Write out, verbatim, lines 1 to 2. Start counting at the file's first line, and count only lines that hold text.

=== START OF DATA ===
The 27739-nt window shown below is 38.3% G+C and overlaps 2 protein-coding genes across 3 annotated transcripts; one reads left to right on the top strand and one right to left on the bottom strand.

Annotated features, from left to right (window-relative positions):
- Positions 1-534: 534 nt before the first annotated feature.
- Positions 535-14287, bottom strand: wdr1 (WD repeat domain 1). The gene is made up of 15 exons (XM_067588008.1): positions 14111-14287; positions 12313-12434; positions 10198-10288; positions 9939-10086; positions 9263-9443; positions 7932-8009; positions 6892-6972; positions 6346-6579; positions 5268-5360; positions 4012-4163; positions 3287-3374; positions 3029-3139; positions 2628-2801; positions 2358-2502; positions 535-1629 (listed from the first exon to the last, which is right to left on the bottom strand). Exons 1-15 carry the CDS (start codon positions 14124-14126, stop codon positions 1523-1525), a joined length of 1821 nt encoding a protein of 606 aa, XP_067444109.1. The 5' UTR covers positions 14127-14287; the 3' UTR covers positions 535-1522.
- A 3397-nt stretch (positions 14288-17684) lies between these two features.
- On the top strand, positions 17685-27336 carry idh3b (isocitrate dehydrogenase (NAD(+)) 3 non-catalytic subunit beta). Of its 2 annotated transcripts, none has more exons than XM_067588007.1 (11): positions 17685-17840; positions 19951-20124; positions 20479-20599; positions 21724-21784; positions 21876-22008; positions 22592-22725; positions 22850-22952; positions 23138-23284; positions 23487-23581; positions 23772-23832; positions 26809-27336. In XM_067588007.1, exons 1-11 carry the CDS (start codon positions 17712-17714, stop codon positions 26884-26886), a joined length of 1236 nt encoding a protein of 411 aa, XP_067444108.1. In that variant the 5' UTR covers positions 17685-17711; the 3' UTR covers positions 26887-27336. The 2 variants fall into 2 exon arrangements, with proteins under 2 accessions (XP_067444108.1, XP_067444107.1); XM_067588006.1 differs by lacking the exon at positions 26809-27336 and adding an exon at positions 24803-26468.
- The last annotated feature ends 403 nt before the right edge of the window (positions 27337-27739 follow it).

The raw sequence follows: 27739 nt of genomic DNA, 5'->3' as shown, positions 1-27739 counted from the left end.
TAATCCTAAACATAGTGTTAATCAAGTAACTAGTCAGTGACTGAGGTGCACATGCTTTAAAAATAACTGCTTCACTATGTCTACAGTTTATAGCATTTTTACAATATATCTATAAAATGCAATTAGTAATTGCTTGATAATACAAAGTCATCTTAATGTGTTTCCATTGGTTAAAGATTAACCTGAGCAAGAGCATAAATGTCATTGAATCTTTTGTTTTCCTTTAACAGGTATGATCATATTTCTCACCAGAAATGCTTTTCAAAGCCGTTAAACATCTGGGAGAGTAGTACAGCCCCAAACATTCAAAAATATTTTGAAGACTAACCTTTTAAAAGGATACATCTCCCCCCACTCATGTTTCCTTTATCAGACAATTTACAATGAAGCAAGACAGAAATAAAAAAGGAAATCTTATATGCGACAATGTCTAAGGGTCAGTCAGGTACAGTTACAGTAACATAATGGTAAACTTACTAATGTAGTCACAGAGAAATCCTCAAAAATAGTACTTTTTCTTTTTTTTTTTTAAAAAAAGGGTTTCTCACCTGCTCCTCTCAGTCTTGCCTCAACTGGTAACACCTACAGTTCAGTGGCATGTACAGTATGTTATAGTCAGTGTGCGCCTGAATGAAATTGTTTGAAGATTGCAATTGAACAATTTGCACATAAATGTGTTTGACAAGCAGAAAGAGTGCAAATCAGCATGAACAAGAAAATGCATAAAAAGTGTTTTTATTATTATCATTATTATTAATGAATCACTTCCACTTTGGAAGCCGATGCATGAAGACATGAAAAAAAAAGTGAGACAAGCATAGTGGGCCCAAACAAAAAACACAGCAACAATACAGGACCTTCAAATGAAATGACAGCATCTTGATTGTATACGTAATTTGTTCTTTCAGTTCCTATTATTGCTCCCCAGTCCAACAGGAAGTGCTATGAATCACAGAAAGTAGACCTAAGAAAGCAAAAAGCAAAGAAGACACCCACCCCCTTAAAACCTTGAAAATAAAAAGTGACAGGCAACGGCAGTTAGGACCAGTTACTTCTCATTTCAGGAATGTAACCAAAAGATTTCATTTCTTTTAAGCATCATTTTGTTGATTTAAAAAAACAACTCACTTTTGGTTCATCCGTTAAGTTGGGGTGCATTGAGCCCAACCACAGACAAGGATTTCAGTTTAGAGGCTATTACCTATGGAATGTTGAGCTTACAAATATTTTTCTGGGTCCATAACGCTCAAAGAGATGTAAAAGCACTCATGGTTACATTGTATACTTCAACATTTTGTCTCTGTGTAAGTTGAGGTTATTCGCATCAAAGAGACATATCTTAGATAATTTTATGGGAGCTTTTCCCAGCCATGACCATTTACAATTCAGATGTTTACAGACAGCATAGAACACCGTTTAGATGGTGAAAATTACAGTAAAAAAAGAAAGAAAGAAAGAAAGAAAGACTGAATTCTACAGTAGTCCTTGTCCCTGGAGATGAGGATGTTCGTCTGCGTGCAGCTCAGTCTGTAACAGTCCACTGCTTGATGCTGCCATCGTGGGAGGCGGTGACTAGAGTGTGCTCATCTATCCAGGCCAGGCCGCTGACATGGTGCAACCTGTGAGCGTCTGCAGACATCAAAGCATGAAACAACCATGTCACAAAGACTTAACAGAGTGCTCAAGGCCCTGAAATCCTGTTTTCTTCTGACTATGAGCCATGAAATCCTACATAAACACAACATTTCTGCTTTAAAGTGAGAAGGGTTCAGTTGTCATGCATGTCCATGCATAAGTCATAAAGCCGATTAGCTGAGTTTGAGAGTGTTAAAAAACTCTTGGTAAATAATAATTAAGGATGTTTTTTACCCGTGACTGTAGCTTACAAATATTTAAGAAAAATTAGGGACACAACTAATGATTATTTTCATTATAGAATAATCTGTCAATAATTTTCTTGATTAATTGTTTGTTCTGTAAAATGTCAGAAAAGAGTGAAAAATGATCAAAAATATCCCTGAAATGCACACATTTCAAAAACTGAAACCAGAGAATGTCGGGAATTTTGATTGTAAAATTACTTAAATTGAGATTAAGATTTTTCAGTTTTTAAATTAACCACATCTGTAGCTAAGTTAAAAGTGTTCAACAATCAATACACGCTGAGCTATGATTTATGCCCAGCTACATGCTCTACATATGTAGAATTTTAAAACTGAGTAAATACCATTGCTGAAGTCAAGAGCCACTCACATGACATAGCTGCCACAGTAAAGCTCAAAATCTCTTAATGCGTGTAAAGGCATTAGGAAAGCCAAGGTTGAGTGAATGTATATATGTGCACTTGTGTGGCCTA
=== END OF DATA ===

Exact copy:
The 27739-nt window shown below is 38.3% G+C and overlaps 2 protein-coding genes across 3 annotated transcripts; one reads left to right on the top strand and one right to left on the bottom strand.

Annotated features, from left to right (window-relative positions):